Every day, the stress on Moqtada al-Sadr's ceasefire, which is scheduled to expire this month, continues; it's unlikely that it will hold through November. There have already been a number of instances in which Mehdi Army units have gone freelance; if the ceasefire holds, that number will no doubt increase.

Baghdad and the Kurdish regional government are at odds over oil contracts. The country's infrastructure is still in tatters, and there are 4 million displaced Iraqis. If the 2 million or so who are refugees in other countries return, nobody knows what to do with them and inadequate food supplies will be further strained. If they try to return to neighborhoods that have been successfully "cleansed," a new wave of violence will likely ensue. A terrible drought is decimating Iraqi agriculture. Public health officials say that while the cholera epidemic that swept the country last year is under control now, they expect it to return with a vengeance as the temperature rises this summer. I could go on -- Iraq is a disaster of epic proportions, and no amount of spin can conceal that reality indefinitely.

Remember that the troop escalation is scheduled to end in July, three months before Americans go to the polls. At that point, even a docile media is going to have to either report that violence -- and the all-important U.S. casualty rate -- is on the rise again, or they'll be forced to examine the escalation's success or failure in terms of political progress as well as the level of violence. Either storyline shifts the debate significantly (as would a cancellation of the long-planned summer draw-down).

The Politics of Occupation

Unfortunately, even in the midst of a heated election campaign, the Democratic candidates have so far deprived voters of a fair and open debate about one of the most important issues of our time. Both Clinton and Obama have been coy -- dishonest, really -- about their plans for Iraq, claiming, for example, that they will remove "combat troops" but retain some "non-combat" troops for training, counter-terrorism missions and to protect, in Clinton's words "the more than 100,000 Americans civilians who are there, working for the embassy, working for businesses, working for charities."

It's a tragic reflection of our political culture that they can get away with these vagaries on an issue of such great concern to their constituents. The dirty truth is that "non-combat troops" are troops with orders to stay in their bases when the shit hits the fan unless said shit involves our contractors and infrastructure. It's profoundly immoral given the propaganda laid out for staying in-country; it effectively continues the occupation but abandons even the pretense of protecting vulnerable Iraqi civilians.

Both candidates have refused to put a hard number on the amount of "non-combat" troops that would be required for their missions, forcing us to essentially read the tealeaves to glean what they would actually do if elected. Both have proposed missions similar to that laid out in the Center for American Progress' "Strategic Redeployment 2.0" plan (PDF), which calls for about 50,000 troops to fulfill. According to an analysis by historian Stephen Zunes, "most estimates of the numbers of troops needed to carry out [the mission Clinton has described] range between 40,000 and 75,000." NPR reported that senior advisors to Obama have privately said that he would likely retain 50,000 troops in-country. These are exactly the same number of troops that George Bush has tried to lock in by signing a "cooperation agreement" with the Iraqi government his military installed.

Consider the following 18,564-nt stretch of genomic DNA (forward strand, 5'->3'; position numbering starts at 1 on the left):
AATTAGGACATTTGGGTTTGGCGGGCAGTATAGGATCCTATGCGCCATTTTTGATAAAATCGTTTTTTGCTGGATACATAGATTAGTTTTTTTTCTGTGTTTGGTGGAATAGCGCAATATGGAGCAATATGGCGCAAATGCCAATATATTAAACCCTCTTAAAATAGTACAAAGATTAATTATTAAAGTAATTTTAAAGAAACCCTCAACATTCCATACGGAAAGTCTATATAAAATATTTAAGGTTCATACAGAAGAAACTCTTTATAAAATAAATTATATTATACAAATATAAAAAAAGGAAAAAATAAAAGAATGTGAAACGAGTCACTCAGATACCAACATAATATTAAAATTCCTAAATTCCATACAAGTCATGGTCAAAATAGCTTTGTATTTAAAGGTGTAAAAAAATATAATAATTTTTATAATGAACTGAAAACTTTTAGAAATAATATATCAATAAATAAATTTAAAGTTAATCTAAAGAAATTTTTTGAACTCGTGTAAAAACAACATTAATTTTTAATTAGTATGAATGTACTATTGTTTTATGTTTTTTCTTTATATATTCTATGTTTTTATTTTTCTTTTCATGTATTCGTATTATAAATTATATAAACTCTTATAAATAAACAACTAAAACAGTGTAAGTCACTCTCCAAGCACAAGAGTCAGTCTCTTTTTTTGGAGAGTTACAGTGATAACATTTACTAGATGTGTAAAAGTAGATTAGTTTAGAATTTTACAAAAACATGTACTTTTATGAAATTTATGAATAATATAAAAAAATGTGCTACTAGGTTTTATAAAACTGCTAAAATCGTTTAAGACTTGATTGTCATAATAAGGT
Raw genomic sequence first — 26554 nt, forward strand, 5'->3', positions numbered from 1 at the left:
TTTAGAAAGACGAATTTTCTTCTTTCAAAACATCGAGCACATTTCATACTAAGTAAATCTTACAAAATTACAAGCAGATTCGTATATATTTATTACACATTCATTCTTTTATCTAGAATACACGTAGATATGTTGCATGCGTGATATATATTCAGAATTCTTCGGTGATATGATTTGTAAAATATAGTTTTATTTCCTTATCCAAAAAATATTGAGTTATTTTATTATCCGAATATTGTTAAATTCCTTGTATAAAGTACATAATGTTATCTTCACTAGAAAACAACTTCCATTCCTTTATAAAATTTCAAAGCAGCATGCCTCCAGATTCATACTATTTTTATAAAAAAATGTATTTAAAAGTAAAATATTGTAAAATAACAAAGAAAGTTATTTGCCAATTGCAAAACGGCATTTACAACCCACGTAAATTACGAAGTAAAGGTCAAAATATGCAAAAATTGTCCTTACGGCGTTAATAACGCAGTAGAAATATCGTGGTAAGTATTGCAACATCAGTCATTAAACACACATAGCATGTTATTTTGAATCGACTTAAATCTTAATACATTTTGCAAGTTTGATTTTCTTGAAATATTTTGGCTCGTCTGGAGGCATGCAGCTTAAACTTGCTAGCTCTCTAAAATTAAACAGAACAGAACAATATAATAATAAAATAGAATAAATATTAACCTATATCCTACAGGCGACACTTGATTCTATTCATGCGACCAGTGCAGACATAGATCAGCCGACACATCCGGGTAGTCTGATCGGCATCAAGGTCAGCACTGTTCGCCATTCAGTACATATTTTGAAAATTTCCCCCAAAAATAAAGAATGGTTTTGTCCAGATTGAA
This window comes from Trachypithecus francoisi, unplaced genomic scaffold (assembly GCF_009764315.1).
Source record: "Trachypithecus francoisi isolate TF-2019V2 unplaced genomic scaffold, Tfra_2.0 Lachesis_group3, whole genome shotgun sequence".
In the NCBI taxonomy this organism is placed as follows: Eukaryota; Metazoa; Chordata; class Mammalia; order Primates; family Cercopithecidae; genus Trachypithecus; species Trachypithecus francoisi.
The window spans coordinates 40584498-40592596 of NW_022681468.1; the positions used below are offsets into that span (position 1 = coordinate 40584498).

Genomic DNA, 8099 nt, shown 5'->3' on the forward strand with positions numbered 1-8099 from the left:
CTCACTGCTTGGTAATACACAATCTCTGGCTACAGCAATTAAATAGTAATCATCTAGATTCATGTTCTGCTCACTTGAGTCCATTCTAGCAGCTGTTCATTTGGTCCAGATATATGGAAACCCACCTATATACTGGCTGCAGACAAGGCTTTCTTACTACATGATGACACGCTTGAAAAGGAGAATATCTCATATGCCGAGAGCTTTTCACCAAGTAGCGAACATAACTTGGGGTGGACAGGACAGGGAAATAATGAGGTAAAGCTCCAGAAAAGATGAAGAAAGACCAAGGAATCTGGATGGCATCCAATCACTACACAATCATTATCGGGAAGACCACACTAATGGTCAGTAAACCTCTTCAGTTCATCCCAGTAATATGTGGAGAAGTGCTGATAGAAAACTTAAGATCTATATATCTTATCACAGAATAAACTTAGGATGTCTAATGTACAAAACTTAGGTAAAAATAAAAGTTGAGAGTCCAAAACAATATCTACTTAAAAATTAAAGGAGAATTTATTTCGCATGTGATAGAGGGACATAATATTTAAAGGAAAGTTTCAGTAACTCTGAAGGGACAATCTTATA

This is a grim reality for the "anti-this-war" movement, but it's important to understand that it is the perception that matters, and with an abundance of low-information voters, a candidate who says he or she wants to end the "war" will have a distinct advantage over John "1 Million Years Is Fine By Me" McCain, regardless of his or her sincerity. According to the Jan. 18-22 L.A. Times-Bloomberg Poll (PDF), 66 percent of independents agree with close to 90 percent of Democrats that the U.S. should withdrawal from Iraq within a year.


According to the Washington Post poll cited above, a slim plurality of Democratic primary voters believe Clinton has a better shot at defeating McCain than does Obama, although her lead on that poll question has eroded in recent weeks. A good argument can be made that Clinton, whose team has more experience pushing back against the GOP smear machine than any other, is tougher than Obama, and therefore has a better chance. Clinton's backers also have the highest intensity of support among any of the top three candidates.

Obama's strengths, however, play perfectly against McCain's narratives. His "post-partisan" rhetoric is appealing to a whole generation of new voters -- young people have come out for him in droves in the early primaries -- and he has done extremely well with self-identified independents, the same group that's delivering the nomination to McCain (so far, he's tended to split the partisan GOP vote with Romney and won with the indies).

On Iraq, Obama has the advantage of having opposed the invasion from the beginning, which means that he'd have significantly less difficulty drawing a contrast on the issue with McCain than Clinton, who will have to explain why she voted for the war before she "opposed" it.